[QODLink]
Archive
Mauritania frees political detainees

The ruling military council of Mauritania has freed 32 political detainees after a comprehensive amnesty decree.

Last Modified: 03 Sep 2005 10:03 GMT
Val gave his first public address as military council chief on Friday

The ruling military council of Mauritania has freed 32 political detainees after a comprehensive amnesty decree.

The head of the ruling Military Council for Justice and Democracy Ali Ould Mohammed Val had declared a "general amnesty to all political prisoners" in the country when he gave his first public address since the 3 August coup.

 

Saleh Ould Hanenna, jailed on charges of orchestrating failed attempts to oust former president Maawiya Ould Sid'Ahmed Taya was among the 32 military officers and civilians released late on Friday.

 

Aljazeera's correspondent in the Mauritanian capital, Nouakchott, said a group of Mauritanian officers loyal to Taya who had opposed the military coup, were also freed.


Val said on Friday the amnesty was open to "all Mauritanians found guilty of political crimes or offences, in order to give them the opportunity to participate in building the country with complete freedom".

Democratisation

He added that the military council was determined to democratise Mauritania, and would bar senior government officials from running in planned elections. 

"The president and members of the Military Council for Justice and Democracy, as well as the prime minister and members of the government, are ineligible [to stand for presidential and legislative elections]"

Ali Ould Mohammed Val, head,
Military Council for Justice and Democracy in Mauritania

He said the military council had committed itself to "creating conditions conducive to a democratic, open and transparent election and restricted its period of government to not more than two years".

Issuing a decree, he said "the president and members of the Military Council for Justice and Democracy, as well as the prime minister and members of the government, are ineligible" to stand for presidential and legislative elections.

The aim is to guarantee "the absolute neutrality of the state apparatus and administration" during an electoral process decided upon in the framework of the democratic transition process, Val said.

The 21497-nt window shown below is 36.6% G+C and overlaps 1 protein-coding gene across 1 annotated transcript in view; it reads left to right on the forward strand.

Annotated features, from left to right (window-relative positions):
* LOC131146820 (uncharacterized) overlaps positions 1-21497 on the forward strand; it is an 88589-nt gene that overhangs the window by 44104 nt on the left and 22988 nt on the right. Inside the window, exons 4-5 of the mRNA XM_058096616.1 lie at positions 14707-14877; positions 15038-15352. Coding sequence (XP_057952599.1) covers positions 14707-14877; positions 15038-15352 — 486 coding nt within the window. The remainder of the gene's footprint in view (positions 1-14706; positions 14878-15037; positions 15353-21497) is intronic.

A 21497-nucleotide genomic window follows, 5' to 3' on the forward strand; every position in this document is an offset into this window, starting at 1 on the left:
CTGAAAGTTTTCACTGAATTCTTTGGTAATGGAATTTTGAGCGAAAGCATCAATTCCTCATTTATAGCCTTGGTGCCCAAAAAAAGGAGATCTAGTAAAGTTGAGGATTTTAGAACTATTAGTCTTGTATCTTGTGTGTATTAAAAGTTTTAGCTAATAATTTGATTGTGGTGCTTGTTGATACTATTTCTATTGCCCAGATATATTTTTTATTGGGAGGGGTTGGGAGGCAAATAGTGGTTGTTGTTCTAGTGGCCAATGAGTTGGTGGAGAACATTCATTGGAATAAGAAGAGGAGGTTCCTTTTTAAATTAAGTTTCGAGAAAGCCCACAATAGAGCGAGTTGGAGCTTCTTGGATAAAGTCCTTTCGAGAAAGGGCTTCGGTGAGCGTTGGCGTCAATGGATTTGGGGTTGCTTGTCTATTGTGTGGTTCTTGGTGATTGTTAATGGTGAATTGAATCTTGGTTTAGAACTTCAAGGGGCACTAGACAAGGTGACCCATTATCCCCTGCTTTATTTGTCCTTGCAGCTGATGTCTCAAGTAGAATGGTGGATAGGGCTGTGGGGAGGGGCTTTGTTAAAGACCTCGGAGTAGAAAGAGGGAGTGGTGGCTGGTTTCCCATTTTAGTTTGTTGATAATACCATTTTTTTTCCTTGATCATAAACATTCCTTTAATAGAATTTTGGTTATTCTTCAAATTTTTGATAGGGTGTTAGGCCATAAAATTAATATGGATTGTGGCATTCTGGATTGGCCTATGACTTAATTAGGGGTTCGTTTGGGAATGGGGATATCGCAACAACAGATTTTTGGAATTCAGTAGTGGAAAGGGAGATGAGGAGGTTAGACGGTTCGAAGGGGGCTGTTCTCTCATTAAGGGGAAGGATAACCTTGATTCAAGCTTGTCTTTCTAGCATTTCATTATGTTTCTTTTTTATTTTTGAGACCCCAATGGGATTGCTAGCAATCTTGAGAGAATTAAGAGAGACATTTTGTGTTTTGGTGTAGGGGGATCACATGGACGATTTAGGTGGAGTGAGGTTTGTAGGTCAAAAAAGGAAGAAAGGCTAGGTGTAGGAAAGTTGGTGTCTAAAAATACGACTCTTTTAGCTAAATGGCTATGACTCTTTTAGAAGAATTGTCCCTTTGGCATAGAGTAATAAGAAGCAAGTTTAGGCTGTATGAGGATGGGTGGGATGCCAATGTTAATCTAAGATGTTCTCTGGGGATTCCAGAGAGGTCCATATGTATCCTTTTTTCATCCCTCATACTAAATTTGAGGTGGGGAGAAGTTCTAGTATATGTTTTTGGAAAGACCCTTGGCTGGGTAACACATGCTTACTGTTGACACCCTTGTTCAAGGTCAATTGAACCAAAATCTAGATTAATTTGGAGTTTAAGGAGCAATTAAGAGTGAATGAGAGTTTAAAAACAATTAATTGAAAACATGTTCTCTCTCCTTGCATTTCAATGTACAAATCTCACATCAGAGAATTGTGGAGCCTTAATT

Fraud

In another development, the Mauritanian attorney-general announced the prosecution of two Mauritanian central bank senior officials who were accused of fraud involving about $5 million, Aljazeera learned.

The central bank had earlier accused the two officials - the treasury inspector and treasury secretary - of siphoning the money between 1996 and 2001.

The two were arrested about two weeks ago.

Minister in Qatar

Separately, Mauritanian Oil and Energy Minister Mohammed Ali Ould Sidi Muhammad visited Qatar on Friday as part of a tour of Gulf states.

Qatar's Shaikh Tamim met the oil
and energy minister of
Mauritania

Sidi Mohammed met Qatar's heir apparent, Shaikh Tamim bin Hamad Al Thani.

He delivered a message from Val addressed to the Qatar Amir Shaikh Hamad bin Khalifa Al Thani.

The message dealt with bilateral relations and recent developments in Mauritania.

Earlier, Shaikh Hamad had told Aljazeera that he commended the orientation of the new government in Mauritania, and expressed hope that the military coup would serve as a prelude for a democratic era for its people.

"What is happening in Mauritania is an internal affair, and the statements by its military leaders indicate that the country is heading toward democracy," the Qatari leader said.

He added that the decision to offer asylum to deposed Mauritanian leader Taya would not affect relations between the two countries.

Source:
Aljazeera
Topics in this article
People
Country
Organisation
Featured on Al Jazeera
The Pakistani government is proposing reform of the nation's madrassas, which are accused of fostering terrorism.
Weaving and handicrafts are being re-taught to a younger generation of Iraqi Kurds, but not without challenges.
The author argues that in the new economy, it's people, not skills or majors, that have lost value.
Colleagues of detained Al Jazeera journalists press demands for their release, 100 days after their arrest in Egypt.
Featured
Critics say unregulated spending on India's elections is subverting the vote.
Libya has seen a blossoming of media outlets, but the media landscape is as polarised as the politics on the streets.
As nuclear age approaches eighth decade, visitors flock to historic bomb craters at New Mexico test sites.
Venezuela's president lacks the charisma and cult of personality maintained by the late Hugo Chavez.
Despite the Geneva deal, anti-government protesters in Ukraine's eastern regions don't intend to leave any time soon.
join our mailing list